How much space do I have free on my Linux drive?

Managing disk space on a Linux server is an important task. For example, package manager applications notify you how much disk space will be required for an installation. For that information to be meaningful, you should know how much space your system has available.

In this tutorial, learn how to use the df command to check disk space in Linux and the du command to display file system disk space usage.



  • A Linux-based system
  • A terminal window / command line
  • A user account with sudo or root privileges

Check Linux Disk Space Using df Command

You can check your disk space simply by opening a terminal window and entering the following:

The df command stands for disk free, and it shows you the amount of space taken up by different drives. By default, df displays values in 1-kilobyte blocks.

Display Usage in Megabytes and Gigabytes

You can display disk usage in a more human-readable format by adding the –h option:

This displays the size in kilobytes (K), megabytes (M), and gigabytes (G).

Understanding the Output Format

The df command lists several columns:

Your output may have more entries. The columns should be self-explanatory:

  • Filesystem – This is the name of each particular drive. This includes physical hard drives, logical (partitioned) drives, and virtual or temporary drives.
  • Size – The size of the filesystem.
  • Used – Amount of space used on each filesystem.
  • Avail – The amount of unused (free) space on the filesystem.
  • Use% – Shows the percent of the disk used.
  • Mounted on – This is the directory where the file system is located. This is also sometimes called a mount point.

The list of filesystems includes your physical hard drive, as well as virtual hard drives:

  • /dev/sda2 – This is your physical hard drive. It may be listed as /sda1/sda0, or you may even have more than one. /dev stands for device.
  • udev – This is a virtual directory for the /dev directory. This is part of the Linux operating system.
  • tmpfs – You may have several of these. These are used by /run and other Linux processes as temporary filesystems for running the operating system. For example, the tmpfs /run/lock is used to create lockfiles. These are the files that prevent multiple users from changing the same file at the same time.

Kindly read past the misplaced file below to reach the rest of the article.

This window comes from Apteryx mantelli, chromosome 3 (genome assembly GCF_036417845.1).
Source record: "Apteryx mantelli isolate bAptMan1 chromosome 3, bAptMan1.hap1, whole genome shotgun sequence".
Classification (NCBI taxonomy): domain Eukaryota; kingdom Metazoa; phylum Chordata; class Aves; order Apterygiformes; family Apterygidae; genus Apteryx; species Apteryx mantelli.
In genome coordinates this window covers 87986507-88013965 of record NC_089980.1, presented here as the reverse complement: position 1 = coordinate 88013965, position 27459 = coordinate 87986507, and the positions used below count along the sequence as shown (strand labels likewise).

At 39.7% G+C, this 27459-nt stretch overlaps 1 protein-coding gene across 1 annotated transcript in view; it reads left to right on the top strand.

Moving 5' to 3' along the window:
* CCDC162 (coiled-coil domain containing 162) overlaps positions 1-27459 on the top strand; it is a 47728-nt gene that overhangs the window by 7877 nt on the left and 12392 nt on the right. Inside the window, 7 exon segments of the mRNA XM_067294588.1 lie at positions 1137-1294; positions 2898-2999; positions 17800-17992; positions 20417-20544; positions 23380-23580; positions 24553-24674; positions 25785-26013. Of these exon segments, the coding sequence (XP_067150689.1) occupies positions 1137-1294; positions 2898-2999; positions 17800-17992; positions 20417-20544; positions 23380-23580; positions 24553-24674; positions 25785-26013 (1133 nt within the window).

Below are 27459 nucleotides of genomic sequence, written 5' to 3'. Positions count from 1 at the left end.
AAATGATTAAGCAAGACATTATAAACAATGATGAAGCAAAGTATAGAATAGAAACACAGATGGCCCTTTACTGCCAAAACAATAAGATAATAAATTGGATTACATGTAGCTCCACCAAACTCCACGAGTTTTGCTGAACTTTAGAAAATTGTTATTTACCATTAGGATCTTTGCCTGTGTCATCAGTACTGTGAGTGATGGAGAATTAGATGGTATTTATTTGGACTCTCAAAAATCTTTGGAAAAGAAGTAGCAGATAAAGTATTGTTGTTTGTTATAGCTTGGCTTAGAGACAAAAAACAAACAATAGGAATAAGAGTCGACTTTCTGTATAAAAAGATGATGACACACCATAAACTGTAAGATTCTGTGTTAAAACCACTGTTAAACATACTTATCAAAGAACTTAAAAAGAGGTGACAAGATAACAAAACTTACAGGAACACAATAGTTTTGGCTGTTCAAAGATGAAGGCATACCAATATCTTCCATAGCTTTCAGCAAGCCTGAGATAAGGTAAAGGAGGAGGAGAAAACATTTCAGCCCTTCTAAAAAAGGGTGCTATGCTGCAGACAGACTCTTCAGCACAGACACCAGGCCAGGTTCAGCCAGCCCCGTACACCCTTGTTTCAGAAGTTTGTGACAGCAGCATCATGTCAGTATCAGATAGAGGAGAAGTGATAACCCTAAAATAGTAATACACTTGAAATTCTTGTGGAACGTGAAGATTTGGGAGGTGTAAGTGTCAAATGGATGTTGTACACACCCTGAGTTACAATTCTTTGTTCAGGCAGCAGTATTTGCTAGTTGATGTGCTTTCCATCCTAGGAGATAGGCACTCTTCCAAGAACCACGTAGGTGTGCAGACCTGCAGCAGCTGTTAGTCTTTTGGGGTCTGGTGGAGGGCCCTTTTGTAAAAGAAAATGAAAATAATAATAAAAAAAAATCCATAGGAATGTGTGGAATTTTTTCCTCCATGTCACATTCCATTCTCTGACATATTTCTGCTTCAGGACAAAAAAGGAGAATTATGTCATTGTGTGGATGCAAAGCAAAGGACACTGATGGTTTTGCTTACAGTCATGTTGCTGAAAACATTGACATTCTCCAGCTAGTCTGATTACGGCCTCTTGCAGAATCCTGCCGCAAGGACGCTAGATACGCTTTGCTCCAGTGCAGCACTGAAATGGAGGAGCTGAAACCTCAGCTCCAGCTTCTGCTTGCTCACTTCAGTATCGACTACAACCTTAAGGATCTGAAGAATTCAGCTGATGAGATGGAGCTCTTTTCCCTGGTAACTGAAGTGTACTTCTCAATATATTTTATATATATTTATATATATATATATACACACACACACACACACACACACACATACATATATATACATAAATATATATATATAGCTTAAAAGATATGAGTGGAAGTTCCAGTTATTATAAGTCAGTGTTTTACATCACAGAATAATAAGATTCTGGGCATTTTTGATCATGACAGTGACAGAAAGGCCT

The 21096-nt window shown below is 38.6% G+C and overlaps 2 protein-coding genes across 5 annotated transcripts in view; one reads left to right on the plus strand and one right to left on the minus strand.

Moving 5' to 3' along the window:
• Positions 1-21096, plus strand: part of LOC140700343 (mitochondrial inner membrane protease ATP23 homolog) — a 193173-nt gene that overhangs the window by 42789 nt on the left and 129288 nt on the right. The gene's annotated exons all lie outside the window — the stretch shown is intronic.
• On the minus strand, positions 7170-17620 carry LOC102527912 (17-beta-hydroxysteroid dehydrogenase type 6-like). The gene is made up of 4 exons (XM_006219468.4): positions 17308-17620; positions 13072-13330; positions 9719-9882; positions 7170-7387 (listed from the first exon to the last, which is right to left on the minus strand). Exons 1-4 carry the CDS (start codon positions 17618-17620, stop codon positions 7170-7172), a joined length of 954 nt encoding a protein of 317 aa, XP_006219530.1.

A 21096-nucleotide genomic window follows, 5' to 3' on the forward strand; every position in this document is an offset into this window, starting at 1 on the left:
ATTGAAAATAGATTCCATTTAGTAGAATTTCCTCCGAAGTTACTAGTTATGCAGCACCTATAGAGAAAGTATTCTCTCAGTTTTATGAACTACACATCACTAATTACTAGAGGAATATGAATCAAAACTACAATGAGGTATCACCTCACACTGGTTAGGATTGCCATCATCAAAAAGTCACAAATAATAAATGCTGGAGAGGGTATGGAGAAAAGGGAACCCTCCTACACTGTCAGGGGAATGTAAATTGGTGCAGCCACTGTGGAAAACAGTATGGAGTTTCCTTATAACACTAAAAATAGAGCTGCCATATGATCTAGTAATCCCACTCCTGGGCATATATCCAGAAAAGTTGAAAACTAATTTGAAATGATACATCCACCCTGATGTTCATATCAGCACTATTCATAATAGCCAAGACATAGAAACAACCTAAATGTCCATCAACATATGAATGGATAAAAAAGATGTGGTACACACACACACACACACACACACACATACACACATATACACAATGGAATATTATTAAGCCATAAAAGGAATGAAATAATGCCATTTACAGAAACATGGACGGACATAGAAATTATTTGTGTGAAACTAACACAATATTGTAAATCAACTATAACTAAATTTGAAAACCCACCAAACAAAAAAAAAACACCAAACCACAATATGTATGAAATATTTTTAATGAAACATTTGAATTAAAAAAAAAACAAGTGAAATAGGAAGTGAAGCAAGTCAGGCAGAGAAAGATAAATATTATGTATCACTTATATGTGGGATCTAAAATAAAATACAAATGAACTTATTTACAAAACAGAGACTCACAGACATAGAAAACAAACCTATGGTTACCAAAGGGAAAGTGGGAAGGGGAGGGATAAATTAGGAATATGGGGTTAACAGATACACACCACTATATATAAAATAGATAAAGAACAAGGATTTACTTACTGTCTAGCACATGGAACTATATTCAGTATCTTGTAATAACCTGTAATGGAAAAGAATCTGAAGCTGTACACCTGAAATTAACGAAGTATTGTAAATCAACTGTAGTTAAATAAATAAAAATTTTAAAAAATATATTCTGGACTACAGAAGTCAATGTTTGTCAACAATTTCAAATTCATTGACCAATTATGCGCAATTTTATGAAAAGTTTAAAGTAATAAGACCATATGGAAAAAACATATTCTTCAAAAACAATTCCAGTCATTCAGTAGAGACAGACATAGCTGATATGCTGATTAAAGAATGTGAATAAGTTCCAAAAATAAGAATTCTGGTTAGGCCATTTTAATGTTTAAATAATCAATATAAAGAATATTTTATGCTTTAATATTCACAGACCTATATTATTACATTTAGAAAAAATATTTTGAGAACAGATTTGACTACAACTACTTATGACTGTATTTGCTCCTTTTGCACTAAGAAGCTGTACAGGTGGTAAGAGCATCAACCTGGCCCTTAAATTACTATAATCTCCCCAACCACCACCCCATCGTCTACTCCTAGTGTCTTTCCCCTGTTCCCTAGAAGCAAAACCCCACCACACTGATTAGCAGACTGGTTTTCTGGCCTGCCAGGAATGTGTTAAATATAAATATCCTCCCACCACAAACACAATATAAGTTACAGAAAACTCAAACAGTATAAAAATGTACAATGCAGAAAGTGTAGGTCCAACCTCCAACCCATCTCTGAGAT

Display a Specific File System

The df command can be used to display a specific file system:

You can also use a backslash:

This displays the usage on your primary hard drive. Use the mount point (in the Mounted on column) to specify the drive you want to check.


Note: The df command only targets a full filesystem. Even if you specify an individual directory, df will read the space of the whole drive.

Display File Systems by Type

To list all file systems by type, use the command:

This lists drives with the ext4 type, in human-readable format.

Display Size in 1000 Instead of 1024

You can display disk usage in units of 1000 instead of 1024:

This can address a point of confusion in storage technology. Hard drive manufacturers sell hard drives in sizes based on 1000 bytes = 1 kilobyte.

However, operating systems divide that space up so that 1024 bytes = 1 kilobyte. Because of this, a 1000-gigabyte hard drive ends up with roughly 930 gigabytes of usable storage.

Check Disk Space in Linux With du Command

The du command displays disk usage. This tool can display disk usage for individual directories in Linux, giving you a finer-grained view of your disk usage. Use it to display the amount of space used by your current directory:

Like the df command, you can make du human-readable:

It displays a list of the contents of the current directory, and how much space they’re using. You can simplify the display with the –s option:

This shows how much space the current directory uses.

To specify the directory or file, check use the following options:

With the second command, you may have noticed a permission denied error message. This means the current user doesn’t have the privileges to access certain directories. Use the sudo command to elevate your privileges:

Source: PhoenixNAP